University of Pennsylvania legal scholar Jacques deLisle addresses the first issue in a probing analysis of the “Chinese puzzle.” Tom Christensen tackles the second with a risk/reward analysis of the hotly debated proposal that Taiwan be allowed to participate in the U.S.-Japanese program to develop theater missile defenses in the western Pacific. The eminent Taiwanese analyst Jaw-ling Chang confronts the third by asking what lessons can be drawn from the history of the Taiwan Relations Act, now twenty years on the books. And economist William Overholt looks inside the turbulent PRC for signs that Beijing will escape the economic squeeze it is presently in and what the political fallout may be if it fails.

Americans, meanwhile, are at pains to learn the lessons of a decade of interventionism that seems at once to demonstrate their overwhelming technological and military superiority, and their limited ability to “solve” problems of ethnic violence and regional conflicts. Hence our continuing debate in these pages on American postÛCold War strategy. Dennis Gormley and Thomas Mahnken assess the much-touted Revolution in Military Affairs and the performance of smart conventional weapons to reach a conclusion that will be surprising to some: hang on to the nukes. Stephen Blank offers strong evidence for why that is necessary in his disturbing account of how widespread are Russian sales of high-tech weapons abroad. Mark Clark reviews recent books on the use of military force to coerce compliance from rogue regimes. Richard Harknett and his co-authors critique the enthusiasm over the “Information Revolution” sweeping the Pentagon. Bruce Kuklick reviews the latest public confession of an earlier ardent technocrat, Robert S. McNamara, and the lessons he spies in the Vietnam War. And finally, Thomas Henriksen presents an equally provocative brief on behalf of covert action as the way to escape our present Hobson’s Choice between doing nothing against brutal regimes and bombing them back to the Stone Age. Are the CIA’s best days still to come?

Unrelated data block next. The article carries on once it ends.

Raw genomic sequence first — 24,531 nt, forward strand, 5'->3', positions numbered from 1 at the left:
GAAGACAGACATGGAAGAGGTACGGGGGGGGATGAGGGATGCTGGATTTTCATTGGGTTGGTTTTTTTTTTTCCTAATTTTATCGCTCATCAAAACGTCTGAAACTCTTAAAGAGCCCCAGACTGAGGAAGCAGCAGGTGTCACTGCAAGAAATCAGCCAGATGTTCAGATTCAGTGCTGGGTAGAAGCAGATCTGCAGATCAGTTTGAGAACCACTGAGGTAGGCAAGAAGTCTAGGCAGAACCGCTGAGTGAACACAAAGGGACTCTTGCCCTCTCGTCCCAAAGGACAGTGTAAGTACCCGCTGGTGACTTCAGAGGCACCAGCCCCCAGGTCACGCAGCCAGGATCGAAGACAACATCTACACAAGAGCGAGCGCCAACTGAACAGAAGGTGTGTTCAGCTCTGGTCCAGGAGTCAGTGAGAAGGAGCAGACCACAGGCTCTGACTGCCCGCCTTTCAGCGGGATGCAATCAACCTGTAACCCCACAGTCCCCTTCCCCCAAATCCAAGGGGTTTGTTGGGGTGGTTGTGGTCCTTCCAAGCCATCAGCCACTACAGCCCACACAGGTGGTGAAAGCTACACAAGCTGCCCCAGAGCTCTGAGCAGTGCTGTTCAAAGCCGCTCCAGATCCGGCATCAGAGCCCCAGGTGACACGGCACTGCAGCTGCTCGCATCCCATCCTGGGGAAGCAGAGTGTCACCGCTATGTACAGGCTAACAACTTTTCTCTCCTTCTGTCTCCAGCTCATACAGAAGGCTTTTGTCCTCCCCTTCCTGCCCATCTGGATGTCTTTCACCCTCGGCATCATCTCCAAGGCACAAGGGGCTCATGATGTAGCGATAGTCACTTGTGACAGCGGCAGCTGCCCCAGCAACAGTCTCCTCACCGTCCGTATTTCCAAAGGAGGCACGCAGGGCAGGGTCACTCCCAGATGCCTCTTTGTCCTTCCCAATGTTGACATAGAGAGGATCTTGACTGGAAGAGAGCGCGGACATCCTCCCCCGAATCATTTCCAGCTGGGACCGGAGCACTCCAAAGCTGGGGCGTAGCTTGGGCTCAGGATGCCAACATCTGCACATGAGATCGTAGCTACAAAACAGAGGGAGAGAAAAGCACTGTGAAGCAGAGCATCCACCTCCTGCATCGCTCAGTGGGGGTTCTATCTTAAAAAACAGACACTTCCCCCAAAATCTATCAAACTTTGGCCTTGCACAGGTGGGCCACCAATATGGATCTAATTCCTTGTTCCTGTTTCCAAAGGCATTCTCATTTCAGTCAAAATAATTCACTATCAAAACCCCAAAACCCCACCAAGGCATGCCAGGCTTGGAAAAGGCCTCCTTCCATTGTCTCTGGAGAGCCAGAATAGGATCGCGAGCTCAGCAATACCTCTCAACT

Night Thoughts of an I.R. Professor

While everyone obsesses about China and the U.S. presidential race, the rivalry that may really define the twenty-first century is largely ignored. One who senses that our angst is misplaced is Andrew Roberts, who concluded his review of Pat Buchanan’s new book by asserting that American hegemony is indeed ending, but not because of the “imperial hubris” Buchanan denounces. “It will not be on foreign battlefields that America loses its global lead, but in foreign boardrooms. No empire in history has ever stoked up its own funeral pyre so enthusiastically as the U.S. is currently doing in its suicidal encouragement of closer European integration. . . . In our lifetimes this new European superpower, with its 320 million well-educated and hard-working citizens, will gradually wrest global trading hegemony from the U.S. When it happens . . . recall that you were warned; not by Pat Buchanan, but by me.”